Cabin Crew Salaries: Hot Air Balloon Pilot
Name: "Captain Crystal" Stout
Job Title: Hot Air Balloon Pilot
Where: Ridgefield, WA
Employer: Morning Star Balloon Co. (President/Owner/Operator)
Years of Experience: 22
Education: Jr. College
Cabin Crew Salaries: Hot Air Balloon Pilot
When most people think of cabin crew salaries, they may picture an airline, but this Salary Story takes off with hot air balloon pilot "Captain Crystal" Stout. She took time out of her busy schedule to tell us about her career as a hot air balloon pilot, including info on hot air balloon pilot requirements and training.
"Captain Crystal" also gave us the inside track on hot air balloon pilot school and taking a hot air ballooning exam. Keep reading to learn more about a career that is always going up!
Hot Air Balloon Pilot Job Description:
As a hot air balloon pilot, my flight date starts two to four days in advance of the scheduled trip. This is because we act as our own weather station. We need to forecast weather as accurately as possible in order for our passengers to either show up and fly or sleep in and reschedule for a better date. The day before our flight, we make the final decision to fly/no fly.
On the evening before the flight, the food is prepared. We have mostly organic and seasonal items, which means they need to be fresh and creative. The morning of the flight, our day begins a couple hours before meeting our passengers. The hot air balloon, equipment and food is loaded in the truck. As the sun peaks its face above the Cascades, it is time to meet with passengers at the designated area.
Then a helium balloon is released into the air for a local wind data decision. If winds are favorable, we travel to one of many landowner friendly fields, launch, and fly into the heavens. After the flight and ceremony, it is time to refuel the balloon system, then get it packed back into its berth and ready for another day. That’s kinda what a typical flight would entail.
Can you describe your career path? Did you undergo hot air balloon pilot training?
It’s not like you say to yourself, “Crystal, why don’t you be a hot air balloon pilot.” Things like this just sort of happen. I worked 20 years in “Corporate America” with a plethora of suits in my closet and the Monday through Friday job. When I wanted to take an evening off for classes, my boss (the “big guy” CEO, president, etc.) couldn’t afford to have me go.
So, when the chance came to travel the world and help set-up, organize, run, travel, fly, and media coordinate around as an events coordinator and media liaison/spokesperson for PPG/Championship Auto Racing Teams (CART) and KOOL Team Green, I took it.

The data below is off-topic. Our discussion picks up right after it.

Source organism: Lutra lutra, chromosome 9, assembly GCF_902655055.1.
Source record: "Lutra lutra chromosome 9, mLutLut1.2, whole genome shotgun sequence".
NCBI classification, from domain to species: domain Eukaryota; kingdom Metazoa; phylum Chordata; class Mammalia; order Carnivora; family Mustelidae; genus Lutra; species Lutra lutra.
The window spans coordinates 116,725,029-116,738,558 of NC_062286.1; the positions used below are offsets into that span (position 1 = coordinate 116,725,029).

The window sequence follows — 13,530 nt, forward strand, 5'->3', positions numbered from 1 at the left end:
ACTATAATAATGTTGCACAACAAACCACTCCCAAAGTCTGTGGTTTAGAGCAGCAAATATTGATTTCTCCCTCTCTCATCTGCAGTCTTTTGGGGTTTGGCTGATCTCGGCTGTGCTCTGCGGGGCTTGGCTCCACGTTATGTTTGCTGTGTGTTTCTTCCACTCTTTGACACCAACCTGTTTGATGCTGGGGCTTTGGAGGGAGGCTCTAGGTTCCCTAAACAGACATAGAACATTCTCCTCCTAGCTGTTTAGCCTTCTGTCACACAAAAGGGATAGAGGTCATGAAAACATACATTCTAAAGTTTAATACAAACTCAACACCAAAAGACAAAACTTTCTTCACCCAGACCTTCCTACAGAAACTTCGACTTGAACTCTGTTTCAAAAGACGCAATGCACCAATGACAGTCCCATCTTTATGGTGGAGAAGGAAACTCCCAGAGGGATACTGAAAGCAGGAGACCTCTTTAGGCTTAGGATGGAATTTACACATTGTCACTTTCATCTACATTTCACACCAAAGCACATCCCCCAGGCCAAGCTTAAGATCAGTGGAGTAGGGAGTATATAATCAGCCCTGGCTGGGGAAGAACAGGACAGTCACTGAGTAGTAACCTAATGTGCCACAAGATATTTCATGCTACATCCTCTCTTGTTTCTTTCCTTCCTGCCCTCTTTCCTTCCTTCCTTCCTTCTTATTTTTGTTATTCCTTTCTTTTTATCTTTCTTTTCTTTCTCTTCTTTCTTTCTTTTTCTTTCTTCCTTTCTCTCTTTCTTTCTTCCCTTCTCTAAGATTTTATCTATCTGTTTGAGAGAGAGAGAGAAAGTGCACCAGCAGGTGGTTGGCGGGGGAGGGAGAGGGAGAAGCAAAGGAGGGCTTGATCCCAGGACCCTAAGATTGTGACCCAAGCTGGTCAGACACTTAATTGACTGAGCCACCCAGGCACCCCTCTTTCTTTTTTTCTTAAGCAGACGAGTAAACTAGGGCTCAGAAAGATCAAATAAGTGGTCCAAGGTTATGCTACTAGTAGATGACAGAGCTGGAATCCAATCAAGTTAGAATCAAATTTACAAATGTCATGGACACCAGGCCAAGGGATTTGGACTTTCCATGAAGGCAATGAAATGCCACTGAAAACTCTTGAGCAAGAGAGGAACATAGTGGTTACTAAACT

I was able to take my associate degree from Portland Community College in Radio/Television Communications and work with the media on Good Morning America, Good Day Detroit, Good Morning Monterey, etc. as we toured the countryside.
It was during the times I promoted volunteers, and my volunteering with community events, that led to a balloon pilot giving me a balloon to learn how to fly. This was his way of saying “Thank you” for my community involvement.
This led to being a balloon pilot (part-time), and eventually to owning my own aviation company with four balloons including an antique for school presentations and a one-person balloon just for kicks.
Can you recall any humorous moments as a hot air balloon pilot?
Every flight is a memory. One of my favorite memories is taking a gentleman by the name of Charlie for his 100th birthday flight. We had two EMTs aboard and a fold up chair since I was told he couldn’t stand for more than 10 minutes at a time. He fooled us – Charlie stood the whole hour and his smile was enormous.
When we landed, the field owner welcomed us in his ATV and drove Charlie to the nearest restroom. I still remember Charlie telling me that he had traveled in every mode of transportation and this was his last wish before he was “ready to go home.”
He passed away six months later, after a fall that broke his pelvis. I’m glad I could make his wish come true. Once I had a very young couple for a surprise proposal. The young man was soooo nervous. He kept moving about until his girlfriend asked him what was wrong. Of course, he was not ready to “pop” the question, so he avoided her question.
We were coming to the end of the flight, I could see this was not going to happen in the air, so I turned to him and said, “We will be landing in 10 minutes.”
“If any of you have any questions, ask now or wait until we are safely on the ground.” I guess that was the jump start he needed because on bended knee he quietly proposed to a very excited young woman.
Can you tell us about hot air balloon weddings?